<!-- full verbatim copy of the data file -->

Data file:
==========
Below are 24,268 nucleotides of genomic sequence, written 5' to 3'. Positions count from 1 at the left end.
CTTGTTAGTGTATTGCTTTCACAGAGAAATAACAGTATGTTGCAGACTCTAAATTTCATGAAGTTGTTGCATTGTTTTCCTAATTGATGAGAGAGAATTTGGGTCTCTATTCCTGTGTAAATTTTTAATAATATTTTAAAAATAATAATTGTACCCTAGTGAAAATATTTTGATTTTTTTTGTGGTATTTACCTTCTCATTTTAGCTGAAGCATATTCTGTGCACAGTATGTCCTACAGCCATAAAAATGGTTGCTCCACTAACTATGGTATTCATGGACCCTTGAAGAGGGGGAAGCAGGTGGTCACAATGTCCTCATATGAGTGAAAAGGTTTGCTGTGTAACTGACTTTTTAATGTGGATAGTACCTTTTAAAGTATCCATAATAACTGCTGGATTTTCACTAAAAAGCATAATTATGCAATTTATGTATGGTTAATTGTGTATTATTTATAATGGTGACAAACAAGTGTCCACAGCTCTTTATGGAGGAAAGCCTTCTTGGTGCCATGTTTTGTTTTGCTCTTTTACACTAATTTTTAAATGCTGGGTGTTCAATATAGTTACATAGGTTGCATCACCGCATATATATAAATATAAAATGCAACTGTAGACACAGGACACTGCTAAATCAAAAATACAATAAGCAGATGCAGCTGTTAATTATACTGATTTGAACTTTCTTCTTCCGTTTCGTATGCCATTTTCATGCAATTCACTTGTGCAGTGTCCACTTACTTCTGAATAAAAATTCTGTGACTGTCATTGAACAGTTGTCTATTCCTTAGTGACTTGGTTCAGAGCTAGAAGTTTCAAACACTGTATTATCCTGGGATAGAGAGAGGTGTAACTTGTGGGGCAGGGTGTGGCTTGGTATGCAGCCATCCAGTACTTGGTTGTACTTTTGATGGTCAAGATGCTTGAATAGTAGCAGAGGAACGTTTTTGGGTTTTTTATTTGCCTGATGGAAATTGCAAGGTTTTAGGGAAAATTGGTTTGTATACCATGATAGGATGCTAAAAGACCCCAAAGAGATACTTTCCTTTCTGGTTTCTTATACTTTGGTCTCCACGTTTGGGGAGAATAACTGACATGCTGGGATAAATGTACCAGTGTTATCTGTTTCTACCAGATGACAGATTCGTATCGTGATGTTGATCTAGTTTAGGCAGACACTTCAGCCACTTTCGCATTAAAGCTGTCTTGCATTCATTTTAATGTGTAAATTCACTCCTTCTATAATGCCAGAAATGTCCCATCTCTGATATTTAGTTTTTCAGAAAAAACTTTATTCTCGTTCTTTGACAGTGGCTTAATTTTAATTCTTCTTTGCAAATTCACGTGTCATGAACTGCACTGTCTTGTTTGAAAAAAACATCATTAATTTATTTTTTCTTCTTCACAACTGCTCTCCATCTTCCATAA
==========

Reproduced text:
Below are 24,268 nucleotides of genomic sequence, written 5' to 3'. Positions count from 1 at the left end.
CTTGTTAGTGTATTGCTTTCACAGAGAAATAACAGTATGTTGCAGACTCTAAATTTCATGAAGTTGTTGCATTGTTTTCCTAATTGATGAGAGAGAATTTGGGTCTCTATTCCTGTGTAAATTTTTAATAATATTTTAAAAATAATAATTGTACCCTAGTGAAAATATTTTGATTTTTTTTGTGGTATTTACCTTCTCATTTTAGCTGAAGCATATTCTGTGCACAGTATGTCCTACAGCCATAAAAATGGTTGCTCCACTAACTATGGTATTCATGGACCCTTGAAGAGGGGGAAGCAGGTGGTCACAATGTCCTCATATGAGTGAAAAGGTTTGCTGTGTAACTGACTTTTTAATGTGGATAGTACCTTTTAAAGTATCCATAATAACTGCTGGATTTTCACTAAAAAGCATAATTATGCAATTTATGTATGGTTAATTGTGTATTATTTATAATGGTGACAAACAAGTGTCCACAGCTCTTTATGGAGGAAAGCCTTCTTGGTGCCATGTTTTGTTTTGCTCTTTTACACTAATTTTTAAATGCTGGGTGTTCAATATAGTTACATAGGTTGCATCACCGCATATATATAAATATAAAATGCAACTGTAGACACAGGACACTGCTAAATCAAAAATACAATAAGCAGATGCAGCTGTTAATTATACTGATTTGAACTTTCTTCTTCCGTTTCGTATGCCATTTTCATGCAATTCACTTGTGCAGTGTCCACTTACTTCTGAATAAAAATTCTGTGACTGTCATTGAACAGTTGTCTATTCCTTAGTGACTTGGTTCAGAGCTAGAAGTTTCAAACACTGTATTATCCTGGGATAGAGAGAGGTGTAACTTGTGGGGCAGGGTGTGGCTTGGTATGCAGCCATCCAGTACTTGGTTGTACTTTTGATGGTCAAGATGCTTGAATAGTAGCAGAGGAACGTTTTTGGGTTTTTTATTTGCCTGATGGAAATTGCAAGGTTTTAGGGAAAATTGGTTTGTATACCATGATAGGATGCTAAAAGACCCCAAAGAGATACTTTCCTTTCTGGTTTCTTATACTTTGGTCTCCACGTTTGGGGAGAATAACTGACATGCTGGGATAAATGTACCAGTGTTATCTGTTTCTACCAGATGACAGATTCGTATCGTGATGTTGATCTAGTTTAGGCAGACACTTCAGCCACTTTCGCATTAAAGCTGTCTTGCATTCATTTTAATGTGTAAATTCACTCCTTCTATAATGCCAGAAATGTCCCATCTCTGATATTTAGTTTTTCAGAAAAAACTTTATTCTCGTTCTTTGACAGTGGCTTAATTTTAATTCTTCTTTGCAAATTCACGTGTCATGAACTGCACTGTCTTGTTTGAAAAAAACATCATTAATTTATTTTTTCTTCTTCACAACTGCTCTCCATCTTCCATAA